Retired Appraiser
State
Pennsylvania
Cynthia,

Bet your problem is only apparent on the montior .. how do your piccies look after your appraisal has been converted to *.pdf? How do your piccies look if you print to a laser printer? Bet they come out just fine ..
 

Joe Gomberg

Sophomore Member
Joined
Jul 8, 2003
First off, I'm in no way affiliated with Kodak or being paid for my comment here. :rofl:

About picture quality; lighting is the number one reason for quality issues in most cases. Just like taking that picture with the sun glaring down... you get a nice shot of the sky and composite roof but cant see anything underneath it.

My take on digital cameras..

Having used several digital cams, I still favor Kodak the best. Not saying they are the best but for me they are easy to use and if you know what your looking for, cheap to buy.

Most all Kodaks have a menu where you can find information about the camera. This info also tells you how many photos were shot with that camera, not how many were put on a flash card, but actually total of all pictures shot with that camera. Why is this significant? I purchased my 2nd DC215 (was about a $400 cam when it came out) for $80 at a pawn shop. It had 35 pictures taken from it. My flash card reader is 10 bucks and goes in my camera bag so I can hook up to any computer with a usb slot and download photos with no additional software, bs, etc.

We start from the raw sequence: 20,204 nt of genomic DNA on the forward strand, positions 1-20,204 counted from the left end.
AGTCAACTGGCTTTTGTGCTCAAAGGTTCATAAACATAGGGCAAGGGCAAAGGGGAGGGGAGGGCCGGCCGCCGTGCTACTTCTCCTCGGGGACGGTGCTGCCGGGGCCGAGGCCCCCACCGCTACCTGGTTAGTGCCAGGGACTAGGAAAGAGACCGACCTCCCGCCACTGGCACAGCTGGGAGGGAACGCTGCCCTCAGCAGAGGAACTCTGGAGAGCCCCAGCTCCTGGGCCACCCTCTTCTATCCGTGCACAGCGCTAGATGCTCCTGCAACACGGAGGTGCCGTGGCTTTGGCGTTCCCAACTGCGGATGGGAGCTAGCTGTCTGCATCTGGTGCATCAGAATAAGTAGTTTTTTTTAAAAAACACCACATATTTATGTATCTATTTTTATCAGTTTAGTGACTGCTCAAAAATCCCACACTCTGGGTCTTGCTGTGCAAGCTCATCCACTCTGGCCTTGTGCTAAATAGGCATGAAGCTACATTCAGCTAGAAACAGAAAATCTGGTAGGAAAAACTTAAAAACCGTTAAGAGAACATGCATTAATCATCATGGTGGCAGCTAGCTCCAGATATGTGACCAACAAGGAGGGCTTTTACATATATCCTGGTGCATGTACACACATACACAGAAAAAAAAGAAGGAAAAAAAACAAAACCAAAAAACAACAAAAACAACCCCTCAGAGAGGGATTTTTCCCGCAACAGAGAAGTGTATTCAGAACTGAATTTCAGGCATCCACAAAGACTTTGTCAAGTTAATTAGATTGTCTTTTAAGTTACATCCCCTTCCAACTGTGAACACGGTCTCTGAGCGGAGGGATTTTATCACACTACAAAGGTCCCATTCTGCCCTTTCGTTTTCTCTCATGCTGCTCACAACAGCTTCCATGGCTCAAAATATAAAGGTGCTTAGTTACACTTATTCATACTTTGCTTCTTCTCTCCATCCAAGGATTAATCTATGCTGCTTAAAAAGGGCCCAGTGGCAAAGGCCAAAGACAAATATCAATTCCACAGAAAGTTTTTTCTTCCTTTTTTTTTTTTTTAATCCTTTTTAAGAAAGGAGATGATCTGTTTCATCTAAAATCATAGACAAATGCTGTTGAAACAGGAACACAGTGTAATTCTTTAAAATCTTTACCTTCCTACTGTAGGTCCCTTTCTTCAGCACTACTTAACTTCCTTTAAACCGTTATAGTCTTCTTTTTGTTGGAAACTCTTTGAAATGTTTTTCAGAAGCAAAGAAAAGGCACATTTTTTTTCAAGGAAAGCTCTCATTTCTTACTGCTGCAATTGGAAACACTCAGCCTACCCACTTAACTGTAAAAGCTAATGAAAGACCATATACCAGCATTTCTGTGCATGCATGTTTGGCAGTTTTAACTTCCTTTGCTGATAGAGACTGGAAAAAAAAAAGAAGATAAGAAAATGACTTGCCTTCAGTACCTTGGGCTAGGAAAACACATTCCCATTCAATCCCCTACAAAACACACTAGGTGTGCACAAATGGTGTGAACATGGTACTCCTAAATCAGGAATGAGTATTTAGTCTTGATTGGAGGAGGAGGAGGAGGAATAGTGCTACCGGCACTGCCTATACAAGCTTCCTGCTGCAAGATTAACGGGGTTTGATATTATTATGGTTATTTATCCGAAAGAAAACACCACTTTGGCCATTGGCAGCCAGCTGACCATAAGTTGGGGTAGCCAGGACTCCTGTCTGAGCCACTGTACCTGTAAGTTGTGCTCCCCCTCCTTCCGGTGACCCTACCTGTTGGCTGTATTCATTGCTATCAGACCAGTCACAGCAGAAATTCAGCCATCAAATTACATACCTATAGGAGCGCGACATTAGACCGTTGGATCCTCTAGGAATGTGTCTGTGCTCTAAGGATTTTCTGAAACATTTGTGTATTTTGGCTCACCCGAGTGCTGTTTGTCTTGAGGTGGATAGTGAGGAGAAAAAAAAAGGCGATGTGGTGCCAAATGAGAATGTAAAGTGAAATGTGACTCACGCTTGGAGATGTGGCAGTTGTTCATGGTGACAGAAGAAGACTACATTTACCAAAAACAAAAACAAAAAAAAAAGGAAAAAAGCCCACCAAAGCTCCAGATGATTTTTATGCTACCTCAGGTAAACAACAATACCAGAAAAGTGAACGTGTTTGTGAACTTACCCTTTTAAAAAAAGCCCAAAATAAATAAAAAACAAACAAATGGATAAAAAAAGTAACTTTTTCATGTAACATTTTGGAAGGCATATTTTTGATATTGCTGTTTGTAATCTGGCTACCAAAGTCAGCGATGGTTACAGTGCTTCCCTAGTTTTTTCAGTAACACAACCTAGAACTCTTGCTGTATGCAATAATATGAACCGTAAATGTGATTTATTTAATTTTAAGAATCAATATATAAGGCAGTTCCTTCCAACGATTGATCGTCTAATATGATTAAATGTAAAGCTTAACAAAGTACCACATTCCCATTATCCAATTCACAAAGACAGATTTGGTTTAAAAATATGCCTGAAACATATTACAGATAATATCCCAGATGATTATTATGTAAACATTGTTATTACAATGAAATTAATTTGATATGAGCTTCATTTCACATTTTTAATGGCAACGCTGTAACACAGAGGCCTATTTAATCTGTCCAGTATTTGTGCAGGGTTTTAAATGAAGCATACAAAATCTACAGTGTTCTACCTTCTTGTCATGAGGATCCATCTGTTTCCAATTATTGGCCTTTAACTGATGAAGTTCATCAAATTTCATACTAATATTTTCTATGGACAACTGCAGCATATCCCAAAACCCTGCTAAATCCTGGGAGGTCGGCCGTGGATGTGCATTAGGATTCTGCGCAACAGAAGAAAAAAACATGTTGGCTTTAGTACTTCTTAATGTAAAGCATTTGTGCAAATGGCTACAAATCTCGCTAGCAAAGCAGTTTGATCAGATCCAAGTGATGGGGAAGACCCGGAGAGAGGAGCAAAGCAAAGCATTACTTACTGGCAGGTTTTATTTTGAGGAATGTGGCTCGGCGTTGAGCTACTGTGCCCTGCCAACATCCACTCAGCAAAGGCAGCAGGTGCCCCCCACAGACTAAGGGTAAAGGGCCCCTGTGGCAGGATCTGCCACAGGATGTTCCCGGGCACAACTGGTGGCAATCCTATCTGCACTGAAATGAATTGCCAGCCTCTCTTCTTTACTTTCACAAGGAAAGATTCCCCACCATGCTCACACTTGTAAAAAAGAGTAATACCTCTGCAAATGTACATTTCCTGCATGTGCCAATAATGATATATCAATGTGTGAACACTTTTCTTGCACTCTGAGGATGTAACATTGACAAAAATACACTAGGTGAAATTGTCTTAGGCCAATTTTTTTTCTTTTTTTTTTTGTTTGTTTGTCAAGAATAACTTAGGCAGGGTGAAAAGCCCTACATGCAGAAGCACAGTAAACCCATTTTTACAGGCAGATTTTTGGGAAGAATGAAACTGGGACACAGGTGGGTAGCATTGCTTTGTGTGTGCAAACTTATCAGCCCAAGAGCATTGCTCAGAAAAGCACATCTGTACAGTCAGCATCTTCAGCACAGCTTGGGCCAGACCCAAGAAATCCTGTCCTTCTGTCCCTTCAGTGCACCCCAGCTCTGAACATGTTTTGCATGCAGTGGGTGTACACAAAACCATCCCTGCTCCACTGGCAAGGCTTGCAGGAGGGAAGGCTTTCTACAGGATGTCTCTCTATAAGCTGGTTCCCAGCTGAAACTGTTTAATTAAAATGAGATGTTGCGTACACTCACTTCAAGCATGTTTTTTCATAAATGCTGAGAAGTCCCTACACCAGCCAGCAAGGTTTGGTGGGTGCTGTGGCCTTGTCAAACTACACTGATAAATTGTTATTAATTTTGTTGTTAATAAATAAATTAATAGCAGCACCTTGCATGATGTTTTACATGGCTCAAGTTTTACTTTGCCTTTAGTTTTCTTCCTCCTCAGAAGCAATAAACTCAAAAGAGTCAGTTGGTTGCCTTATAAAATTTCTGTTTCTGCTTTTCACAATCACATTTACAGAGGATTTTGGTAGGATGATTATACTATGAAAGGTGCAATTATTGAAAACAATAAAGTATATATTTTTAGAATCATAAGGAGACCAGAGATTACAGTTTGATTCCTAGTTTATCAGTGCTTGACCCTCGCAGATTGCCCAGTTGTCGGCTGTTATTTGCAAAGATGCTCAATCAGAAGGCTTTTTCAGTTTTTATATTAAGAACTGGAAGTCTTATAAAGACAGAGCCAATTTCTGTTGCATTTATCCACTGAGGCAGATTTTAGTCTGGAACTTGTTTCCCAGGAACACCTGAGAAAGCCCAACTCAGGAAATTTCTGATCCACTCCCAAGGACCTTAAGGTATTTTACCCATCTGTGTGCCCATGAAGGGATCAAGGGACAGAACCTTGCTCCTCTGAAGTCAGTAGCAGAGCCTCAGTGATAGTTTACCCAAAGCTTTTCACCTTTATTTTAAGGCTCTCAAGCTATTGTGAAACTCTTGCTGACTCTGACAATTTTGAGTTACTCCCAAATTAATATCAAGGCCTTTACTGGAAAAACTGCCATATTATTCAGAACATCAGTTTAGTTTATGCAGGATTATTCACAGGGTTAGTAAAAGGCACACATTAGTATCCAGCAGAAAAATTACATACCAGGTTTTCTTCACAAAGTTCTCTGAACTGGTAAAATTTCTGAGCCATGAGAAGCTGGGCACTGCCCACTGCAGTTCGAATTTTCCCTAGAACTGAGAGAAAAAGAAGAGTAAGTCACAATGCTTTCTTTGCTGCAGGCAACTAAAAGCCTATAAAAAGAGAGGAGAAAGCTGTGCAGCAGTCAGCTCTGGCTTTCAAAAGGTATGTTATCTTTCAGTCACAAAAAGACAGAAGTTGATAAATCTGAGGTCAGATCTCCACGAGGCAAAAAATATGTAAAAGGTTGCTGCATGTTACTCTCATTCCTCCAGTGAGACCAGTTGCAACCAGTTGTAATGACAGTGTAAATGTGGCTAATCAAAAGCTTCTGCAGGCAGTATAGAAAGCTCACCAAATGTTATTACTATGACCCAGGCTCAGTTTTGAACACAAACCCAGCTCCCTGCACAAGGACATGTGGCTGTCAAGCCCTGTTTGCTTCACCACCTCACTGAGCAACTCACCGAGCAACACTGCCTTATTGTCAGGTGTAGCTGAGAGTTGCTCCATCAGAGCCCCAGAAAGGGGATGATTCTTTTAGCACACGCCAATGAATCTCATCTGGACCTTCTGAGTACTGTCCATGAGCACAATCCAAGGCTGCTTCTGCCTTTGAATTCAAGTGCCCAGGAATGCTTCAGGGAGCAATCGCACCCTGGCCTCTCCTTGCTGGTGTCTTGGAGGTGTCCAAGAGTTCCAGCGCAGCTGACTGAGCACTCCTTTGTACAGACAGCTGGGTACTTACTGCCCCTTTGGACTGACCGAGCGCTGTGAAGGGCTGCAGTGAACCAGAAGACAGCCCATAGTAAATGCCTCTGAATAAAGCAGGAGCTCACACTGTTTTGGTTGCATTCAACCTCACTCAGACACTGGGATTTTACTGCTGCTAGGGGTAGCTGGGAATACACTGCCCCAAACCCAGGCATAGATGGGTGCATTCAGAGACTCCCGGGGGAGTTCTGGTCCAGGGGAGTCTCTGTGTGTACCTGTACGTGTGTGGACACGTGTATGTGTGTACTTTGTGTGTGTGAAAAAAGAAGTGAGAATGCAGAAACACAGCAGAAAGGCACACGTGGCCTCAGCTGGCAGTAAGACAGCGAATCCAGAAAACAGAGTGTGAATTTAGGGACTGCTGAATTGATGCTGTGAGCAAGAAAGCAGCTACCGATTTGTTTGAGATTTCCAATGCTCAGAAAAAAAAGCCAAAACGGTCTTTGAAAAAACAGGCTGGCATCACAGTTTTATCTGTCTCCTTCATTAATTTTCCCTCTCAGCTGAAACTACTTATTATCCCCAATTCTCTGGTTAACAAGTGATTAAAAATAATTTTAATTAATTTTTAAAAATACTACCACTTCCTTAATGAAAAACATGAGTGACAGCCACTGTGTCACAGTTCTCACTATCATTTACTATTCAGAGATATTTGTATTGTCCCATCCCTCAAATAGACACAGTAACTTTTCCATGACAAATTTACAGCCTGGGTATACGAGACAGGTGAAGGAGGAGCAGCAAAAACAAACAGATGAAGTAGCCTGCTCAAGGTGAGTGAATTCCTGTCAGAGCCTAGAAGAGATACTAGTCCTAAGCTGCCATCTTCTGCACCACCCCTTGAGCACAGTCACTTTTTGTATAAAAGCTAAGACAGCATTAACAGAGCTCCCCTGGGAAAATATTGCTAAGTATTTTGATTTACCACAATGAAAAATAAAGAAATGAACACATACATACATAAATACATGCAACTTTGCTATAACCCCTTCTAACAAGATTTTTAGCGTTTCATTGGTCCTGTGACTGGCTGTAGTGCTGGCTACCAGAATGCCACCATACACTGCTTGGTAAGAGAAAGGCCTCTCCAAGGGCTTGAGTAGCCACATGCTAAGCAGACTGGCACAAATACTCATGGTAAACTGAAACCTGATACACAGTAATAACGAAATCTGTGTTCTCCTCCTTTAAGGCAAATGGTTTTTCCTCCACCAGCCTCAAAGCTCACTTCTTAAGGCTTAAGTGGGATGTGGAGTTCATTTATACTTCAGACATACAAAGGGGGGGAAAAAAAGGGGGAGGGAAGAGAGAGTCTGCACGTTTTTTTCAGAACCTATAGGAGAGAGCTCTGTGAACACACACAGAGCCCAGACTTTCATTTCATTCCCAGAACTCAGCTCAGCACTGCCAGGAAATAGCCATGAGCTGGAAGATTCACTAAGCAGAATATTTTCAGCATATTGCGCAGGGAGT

cynthia howard

Freshman Member
Joined
Apr 22, 2002
Professional Status
Certified General Appraiser
State
Illinois
Greatly appreciate the input.
I will definitely borrow someone else's camera and compare to see if it is the camera or the monkey shooting the pictures ;) .
I have tried the rotating the camera and/or the picture with little success and it is NOT my monitor because my principal appraiser is always lamenting over the pictures with siding. I suspect it is the camera.
What I have done though, since hearing a general opinion of the Kodaks, is go check them out at best buy and last night on Ebay I got a second hand DC215 for very little money. I will see how that works and then maybe look at a slightly higher end Kodak. Does everyone like the docking station?

Cynthia
 

Pat Butler

Senior Member
Joined
Jan 17, 2002
Professional Status
Certified Residential Appraiser
State
Illinois
Are you printing the pictures out or just viewing them on your monitor? The monitor will tend to give you more of a moire pattern because of its low resolution. Sometimes it'll look bad on the screen yet still print just fine.
 

Restrain

Elite Member
Joined
Jan 22, 2002
Professional Status
Certified General Appraiser
State
Florida
On a typical printer, 800x600 or VGA settings is more than sufficient for the typical house. A megapixil is essentially 1 MB in the file, which can overload e-mail systems real quick. Don't worry about how it looks on the monitor, but rather how it looks on the page.

BTW, I use a Sony 52. Fast, easy, great photos with no problems.

Roger
 

Rich Hahn

Senior Member
Joined
May 2, 2003
Professional Status
General Public
State
Colorado
Adobe Photoshop
filter,
sharpen or sharpen more, really helps.

Nikon
Nikon
Nikon
Nikon
is the answer.